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How to Create a Climate Graph in Google Sheets

Learn how to create a Climate Graph in Google Sheets.

Google for Education tools makes it easy to create charts with your students. Should students learn this skill, and how might it be used in the real world? In this blog post, I’ll show you how to create a climate graph in Google Sheets.

What Are Climate Graphs? 

Climate graphs are graphs that study climate. They include a bar graph and a line graph and measure two different items, typically rainfall and temperature. These graphs are measured in months and usually encompass an entire year (although they can go longer or shorter than that). So, the graph would start in January and measure the temperature and rainfall/precipitation that occurred that month and continue in that manner through to December. 

While they look complicated, climate graphs are quite simple to read: one edge will have the measurements for precipitation (such as millimetres), and the other edge will have the measurements for temperature (in either Celsius or Fahrenheit). Precipitation is documented using a line graph, and temperature is documented using a bar graph. When all of the information is put into the graph, you can then see how the temperature and precipitation correlate.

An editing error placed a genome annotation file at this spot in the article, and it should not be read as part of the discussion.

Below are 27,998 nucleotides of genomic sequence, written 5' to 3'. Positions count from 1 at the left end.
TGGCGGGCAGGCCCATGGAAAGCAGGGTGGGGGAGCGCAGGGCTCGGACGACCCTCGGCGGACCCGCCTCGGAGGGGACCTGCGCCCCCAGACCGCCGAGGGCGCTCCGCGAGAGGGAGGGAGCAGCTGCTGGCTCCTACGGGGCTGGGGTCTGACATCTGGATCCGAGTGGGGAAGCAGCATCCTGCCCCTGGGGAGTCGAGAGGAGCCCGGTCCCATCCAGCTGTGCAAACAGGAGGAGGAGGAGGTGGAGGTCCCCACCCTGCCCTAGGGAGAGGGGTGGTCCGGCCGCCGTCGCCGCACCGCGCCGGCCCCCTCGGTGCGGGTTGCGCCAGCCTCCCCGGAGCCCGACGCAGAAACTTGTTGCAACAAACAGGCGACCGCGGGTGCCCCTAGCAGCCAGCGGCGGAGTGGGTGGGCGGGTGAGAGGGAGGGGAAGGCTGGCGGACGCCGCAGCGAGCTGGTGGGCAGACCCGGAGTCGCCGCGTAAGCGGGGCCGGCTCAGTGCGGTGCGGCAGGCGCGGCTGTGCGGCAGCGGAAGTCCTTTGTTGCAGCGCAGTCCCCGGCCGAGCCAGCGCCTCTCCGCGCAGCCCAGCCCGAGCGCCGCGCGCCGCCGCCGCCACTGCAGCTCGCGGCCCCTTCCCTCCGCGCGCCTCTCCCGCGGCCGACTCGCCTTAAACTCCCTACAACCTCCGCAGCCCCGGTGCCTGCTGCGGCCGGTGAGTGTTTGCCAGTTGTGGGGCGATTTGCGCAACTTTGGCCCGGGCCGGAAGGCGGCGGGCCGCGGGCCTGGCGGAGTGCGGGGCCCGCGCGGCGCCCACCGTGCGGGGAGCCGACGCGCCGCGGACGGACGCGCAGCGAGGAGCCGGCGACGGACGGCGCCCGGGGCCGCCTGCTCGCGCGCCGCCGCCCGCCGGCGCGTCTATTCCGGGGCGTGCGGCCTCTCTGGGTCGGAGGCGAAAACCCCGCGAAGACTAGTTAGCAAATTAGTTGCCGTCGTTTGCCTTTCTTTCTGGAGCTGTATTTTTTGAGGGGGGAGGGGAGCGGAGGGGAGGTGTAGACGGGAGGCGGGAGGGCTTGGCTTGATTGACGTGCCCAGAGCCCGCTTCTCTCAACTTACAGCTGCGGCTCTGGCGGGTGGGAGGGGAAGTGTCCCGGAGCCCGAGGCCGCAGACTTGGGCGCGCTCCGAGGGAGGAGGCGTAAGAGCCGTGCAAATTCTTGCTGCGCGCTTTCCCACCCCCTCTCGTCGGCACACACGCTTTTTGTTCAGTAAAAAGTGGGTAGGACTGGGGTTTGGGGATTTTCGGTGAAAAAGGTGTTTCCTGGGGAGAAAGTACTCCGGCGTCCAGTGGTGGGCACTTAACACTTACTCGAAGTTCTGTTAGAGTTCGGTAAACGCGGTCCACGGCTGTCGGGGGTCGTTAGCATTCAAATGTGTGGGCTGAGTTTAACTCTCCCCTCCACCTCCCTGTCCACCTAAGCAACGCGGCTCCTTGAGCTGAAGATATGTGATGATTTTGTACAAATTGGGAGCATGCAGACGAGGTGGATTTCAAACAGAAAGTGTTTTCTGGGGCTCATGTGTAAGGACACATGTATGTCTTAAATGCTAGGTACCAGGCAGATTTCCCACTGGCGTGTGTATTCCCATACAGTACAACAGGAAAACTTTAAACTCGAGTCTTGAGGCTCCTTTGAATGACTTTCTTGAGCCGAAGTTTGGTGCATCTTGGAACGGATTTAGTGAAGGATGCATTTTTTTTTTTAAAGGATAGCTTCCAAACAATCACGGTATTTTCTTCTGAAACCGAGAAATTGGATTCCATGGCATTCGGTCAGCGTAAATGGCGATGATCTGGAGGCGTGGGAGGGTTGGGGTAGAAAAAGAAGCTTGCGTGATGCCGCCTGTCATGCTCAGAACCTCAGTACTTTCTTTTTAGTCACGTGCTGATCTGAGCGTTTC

Why Are Climate Graphs Used? 

As the name suggests, a climate graph is used to study climate. It shows the average monthly rainfall and the average monthly temperature of a specific place. Using this kind of graph will help you understand climate trends and examine a location’s seasonal climate. 

Climate graphs are a great way to study weather around the world, whether over a few months or an entire year. 

Why Are Climate Graphs Important To Teach, And Why Should Students Learn Them?

Graphs are a great way to represent data. While numbers written down do provide information, seeing them documented in a graph is more visually appealing and can help readers understand the information more clearly. Teaching graphs is also important as it shows students how graphs are used in different scenarios – not all graphs work well for certain things.